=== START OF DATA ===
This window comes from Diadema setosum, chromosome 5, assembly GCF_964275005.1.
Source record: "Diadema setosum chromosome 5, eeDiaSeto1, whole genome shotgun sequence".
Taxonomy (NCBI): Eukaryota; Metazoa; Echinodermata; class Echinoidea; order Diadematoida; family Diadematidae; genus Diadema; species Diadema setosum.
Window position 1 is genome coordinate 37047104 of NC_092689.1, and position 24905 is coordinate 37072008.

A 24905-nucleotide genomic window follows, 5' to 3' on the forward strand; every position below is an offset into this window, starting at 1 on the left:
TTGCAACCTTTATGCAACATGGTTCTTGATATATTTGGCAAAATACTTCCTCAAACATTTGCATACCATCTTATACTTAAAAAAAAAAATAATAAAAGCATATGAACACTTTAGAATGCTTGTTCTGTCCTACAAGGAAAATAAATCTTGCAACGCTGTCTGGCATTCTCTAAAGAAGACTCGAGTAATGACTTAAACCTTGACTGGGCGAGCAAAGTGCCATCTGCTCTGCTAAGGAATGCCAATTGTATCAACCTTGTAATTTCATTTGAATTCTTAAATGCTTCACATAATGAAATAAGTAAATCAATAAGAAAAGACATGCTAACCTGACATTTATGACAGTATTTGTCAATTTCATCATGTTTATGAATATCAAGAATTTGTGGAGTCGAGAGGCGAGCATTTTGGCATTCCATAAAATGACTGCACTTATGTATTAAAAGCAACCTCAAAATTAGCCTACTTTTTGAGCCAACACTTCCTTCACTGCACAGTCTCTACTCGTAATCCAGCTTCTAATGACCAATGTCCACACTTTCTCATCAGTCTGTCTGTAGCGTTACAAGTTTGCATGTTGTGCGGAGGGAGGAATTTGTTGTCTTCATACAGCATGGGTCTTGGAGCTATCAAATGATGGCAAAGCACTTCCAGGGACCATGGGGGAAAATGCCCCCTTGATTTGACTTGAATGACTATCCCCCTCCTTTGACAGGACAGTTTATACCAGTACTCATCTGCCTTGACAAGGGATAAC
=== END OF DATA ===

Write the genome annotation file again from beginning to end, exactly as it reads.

This window comes from Diadema setosum, chromosome 5, assembly GCF_964275005.1.
Source record: "Diadema setosum chromosome 5, eeDiaSeto1, whole genome shotgun sequence".
Taxonomy (NCBI): Eukaryota; Metazoa; Echinodermata; class Echinoidea; order Diadematoida; family Diadematidae; genus Diadema; species Diadema setosum.
Window position 1 is genome coordinate 37047104 of NC_092689.1, and position 24905 is coordinate 37072008.

A 24905-nucleotide genomic window follows, 5' to 3' on the forward strand; every position below is an offset into this window, starting at 1 on the left:
TTGCAACCTTTATGCAACATGGTTCTTGATATATTTGGCAAAATACTTCCTCAAACATTTGCATACCATCTTATACTTAAAAAAAAAAATAATAAAAGCATATGAACACTTTAGAATGCTTGTTCTGTCCTACAAGGAAAATAAATCTTGCAACGCTGTCTGGCATTCTCTAAAGAAGACTCGAGTAATGACTTAAACCTTGACTGGGCGAGCAAAGTGCCATCTGCTCTGCTAAGGAATGCCAATTGTATCAACCTTGTAATTTCATTTGAATTCTTAAATGCTTCACATAATGAAATAAGTAAATCAATAAGAAAAGACATGCTAACCTGACATTTATGACAGTATTTGTCAATTTCATCATGTTTATGAATATCAAGAATTTGTGGAGTCGAGAGGCGAGCATTTTGGCATTCCATAAAATGACTGCACTTATGTATTAAAAGCAACCTCAAAATTAGCCTACTTTTTGAGCCAACACTTCCTTCACTGCACAGTCTCTACTCGTAATCCAGCTTCTAATGACCAATGTCCACACTTTCTCATCAGTCTGTCTGTAGCGTTACAAGTTTGCATGTTGTGCGGAGGGAGGAATTTGTTGTCTTCATACAGCATGGGTCTTGGAGCTATCAAATGATGGCAAAGCACTTCCAGGGACCATGGGGGAAAATGCCCCCTTGATTTGACTTGAATGACTATCCCCCTCCTTTGACAGGACAGTTTATACCAGTACTCATCTGCCTTGACAAGGGATAAC